John IsnerJohn Isner (the winner of the longest match in tennis history – 11 hours, 5 minutes –  that took place at the 2010 Wimbledon) is a top ranked American tennis professional with one of the highest percentages on the tour for winning tiebreakers.  Tiebreakers in tennis are played when the score is tied at six-games-all and to win, you need to be the first one to reach seven points with a two-point margin.

Why does John consistently win tiebreakers? More so, how does this matter for business?

Because he is able to make small adjustments.  For example, at a Pre-United States Open Hard Court tournament in Atlanta, July 2012, John played Andy Roddick in the semi-finals and won the second set tiebreaker – 7-5 and therefore won the match.  During the tie-breaker, John moved his position to return Andy Roddick’s serve by two steps so he could attempt to hit a big forehand rather than a mediocre backhand. This tiny adjustment enabled him to win one key point on Andy’s serve and this one point was enough to win.  In tennis, as in business, if you want to win more consistently, learn to make tiny adjustments. 

How this translates in the office is very similar.  One of my clients who we will call Julie has meetings with a senior level person who comes on very strong; this tends to make my client retreat, get defensive, and feel that no matter what she says, she is not right.  So, I taught my client to take several breaths before responding to this senior leader.  My favorite number is between five to seven breaths.  Recently Julie attended a meeting with this senior leader who proceeded to attack one of her ideas and instead of reacting, she took several breaths before responding.  Taking the breaths allowed her to listen and summarize what had been said and then come up with a compromising solution.  In the past, Julie had not been able to listen as her head was full of negative thoughts about herself.  The key to making this work is to PAUSE even for 30 seconds to break the habit of negative thoughts.  This very simple technique has now helped elevate how this senior leader views Julie.

The other essential habit that watching professional tennis has taught me is the importance of body posture.  One of my clients we will call Sarah didn’t feel good about how she asserted herself in a meeting.  Sarah is a senior leader who needs to persuade people to buy into her ideas.  She needs to feel powerful.  Sarah described how she didn’t feel that a recent meeting went very well When we examined why, she surprisingly realized that she felt a critical hindrance was sitting in a chair that was too low.  The position of your body can have such a strong impact on how you feel and your ability to influence! We experimented with chair heights and came to the conclusion that unless she sits at the same height as others in a meeting, she feels less powerful. How can you persuade anyone in the wrong body posture?  She raised her chair a few inches and that made all the difference.  Those few inches allowed her to feel more confident asserting herself.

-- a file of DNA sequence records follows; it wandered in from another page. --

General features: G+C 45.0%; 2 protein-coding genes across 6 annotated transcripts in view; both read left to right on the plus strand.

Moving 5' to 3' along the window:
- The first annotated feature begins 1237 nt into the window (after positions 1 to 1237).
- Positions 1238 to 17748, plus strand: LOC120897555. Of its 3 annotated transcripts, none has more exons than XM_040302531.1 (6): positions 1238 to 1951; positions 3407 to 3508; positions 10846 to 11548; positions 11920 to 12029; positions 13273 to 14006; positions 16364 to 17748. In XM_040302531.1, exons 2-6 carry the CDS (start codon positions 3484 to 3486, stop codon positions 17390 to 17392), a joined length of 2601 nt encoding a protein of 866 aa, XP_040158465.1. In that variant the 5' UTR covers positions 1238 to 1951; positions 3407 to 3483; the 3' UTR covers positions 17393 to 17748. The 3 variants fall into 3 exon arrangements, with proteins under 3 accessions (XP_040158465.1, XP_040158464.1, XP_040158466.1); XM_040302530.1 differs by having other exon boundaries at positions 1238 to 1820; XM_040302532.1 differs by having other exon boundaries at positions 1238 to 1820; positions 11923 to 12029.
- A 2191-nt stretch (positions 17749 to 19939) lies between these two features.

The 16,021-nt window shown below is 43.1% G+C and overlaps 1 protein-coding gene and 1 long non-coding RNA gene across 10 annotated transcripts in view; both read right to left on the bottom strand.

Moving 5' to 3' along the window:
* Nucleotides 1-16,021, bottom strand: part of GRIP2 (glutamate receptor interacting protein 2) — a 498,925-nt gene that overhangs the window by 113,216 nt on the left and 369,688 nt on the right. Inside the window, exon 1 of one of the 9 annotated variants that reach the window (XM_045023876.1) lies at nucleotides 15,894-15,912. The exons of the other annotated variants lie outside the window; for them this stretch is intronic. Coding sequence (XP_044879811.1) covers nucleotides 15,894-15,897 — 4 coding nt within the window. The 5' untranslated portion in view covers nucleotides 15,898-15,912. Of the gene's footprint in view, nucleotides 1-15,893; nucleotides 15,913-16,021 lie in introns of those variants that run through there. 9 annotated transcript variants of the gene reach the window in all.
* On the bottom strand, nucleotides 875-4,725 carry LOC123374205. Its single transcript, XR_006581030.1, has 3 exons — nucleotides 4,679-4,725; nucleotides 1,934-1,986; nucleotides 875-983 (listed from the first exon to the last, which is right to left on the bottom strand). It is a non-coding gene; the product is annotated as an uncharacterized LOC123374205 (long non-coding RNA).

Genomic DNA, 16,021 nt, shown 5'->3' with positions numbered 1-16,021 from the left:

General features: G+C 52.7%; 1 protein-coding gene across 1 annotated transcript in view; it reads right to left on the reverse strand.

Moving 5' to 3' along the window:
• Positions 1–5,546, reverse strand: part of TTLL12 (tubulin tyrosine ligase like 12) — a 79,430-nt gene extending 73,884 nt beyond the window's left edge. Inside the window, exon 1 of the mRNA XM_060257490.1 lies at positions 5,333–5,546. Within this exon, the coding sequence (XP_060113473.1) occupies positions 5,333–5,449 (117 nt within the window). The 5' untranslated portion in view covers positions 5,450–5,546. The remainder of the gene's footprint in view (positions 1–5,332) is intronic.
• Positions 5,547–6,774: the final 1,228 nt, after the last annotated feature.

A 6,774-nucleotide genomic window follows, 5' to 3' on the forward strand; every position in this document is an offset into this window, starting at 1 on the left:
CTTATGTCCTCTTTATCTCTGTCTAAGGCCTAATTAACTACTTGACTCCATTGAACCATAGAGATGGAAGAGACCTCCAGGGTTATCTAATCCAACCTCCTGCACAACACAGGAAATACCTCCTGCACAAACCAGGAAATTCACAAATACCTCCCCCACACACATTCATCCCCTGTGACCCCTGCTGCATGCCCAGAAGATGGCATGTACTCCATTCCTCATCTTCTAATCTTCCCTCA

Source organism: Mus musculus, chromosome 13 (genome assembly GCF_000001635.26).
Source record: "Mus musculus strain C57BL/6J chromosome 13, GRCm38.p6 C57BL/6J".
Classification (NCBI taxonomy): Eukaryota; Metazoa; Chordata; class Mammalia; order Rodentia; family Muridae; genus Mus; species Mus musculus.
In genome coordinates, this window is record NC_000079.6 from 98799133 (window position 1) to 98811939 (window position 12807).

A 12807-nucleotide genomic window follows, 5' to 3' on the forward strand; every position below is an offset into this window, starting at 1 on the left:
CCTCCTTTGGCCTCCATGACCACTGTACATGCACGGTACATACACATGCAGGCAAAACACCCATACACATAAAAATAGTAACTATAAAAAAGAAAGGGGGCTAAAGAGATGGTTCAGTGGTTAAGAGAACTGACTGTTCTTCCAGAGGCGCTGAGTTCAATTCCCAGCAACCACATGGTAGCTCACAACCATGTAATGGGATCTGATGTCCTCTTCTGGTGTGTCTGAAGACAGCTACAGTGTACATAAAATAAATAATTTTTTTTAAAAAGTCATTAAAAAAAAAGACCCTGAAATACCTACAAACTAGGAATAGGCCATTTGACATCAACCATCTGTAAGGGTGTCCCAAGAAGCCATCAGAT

Another tiny adjustment involves facial expressions.  One of my clients, we will call Joe, was told by his boss that his facial expressions give his point of view away and can at times be inappropriate. This can be a common challenge for many of us expressive types.  In a recent NYTimes article (July 9, 2012, NYTimes Magazine) Roger Federer described how he learned to have a game face.  In Rome 2001, he won a close match against Marat Safin; afterwards, Federer was watching the highlights on television and was surprised to hear the commentators discussing his bad behavior of shattering rackets and losing his cool rather than the brilliant shot he made.  Federer was so embarrassed by those remarks that he decided to stop acting out on the court and instead keep his cool by showing little or no emotion.  This has worked for Federer as he has won 17 Grand slam titles!

All of the top players who win seem to have a distinct RITUAL to manage their aggression and emotions so that the negative emotions don’t take over and reduce their level of play.  I shared this idea with Joe and we have been working on adding a positive mantra and smile for him to use during challenging meetings.  When difficult people offer a sarcastic comment, he says to himself, “Greatness comes from keeping my cool.”  He smiles, takes a few breaths and listens to the person BEFORE responding.  Joe is retraining his brain and emotional reactions to NOT react; rather, he is learning to strategically respond and bring his best self rather than his annoyed self to the meetings.

Balanced WorkerYou have a choice – you can either make your emotions work for or against you.  Athletes accept that they have to manage their bodies and emotions to perform at their best.  The challenge for most business people is that we are so focused on the task or the deadlines that we forget about our bodies and emotions.  Many feel there is no time to stop and focus on these small issues; but, the problem is that the small issues soon become BIG annoyances and before you know it, you are constantly distracted or like Federer, breaking rackets all over the place.  The key to winning more often is to include preparation time and/or a strategy around the SMALL STUFF … such as where to sit during a critical decision making meeting and making time to adjust your chair or consider tactics for how you will manage your reactions to a comment from your least favorite colleague at the meeting.  Like John Isner has learned, SMALL CHANGES CAN MAKE A BIG IMPACT!


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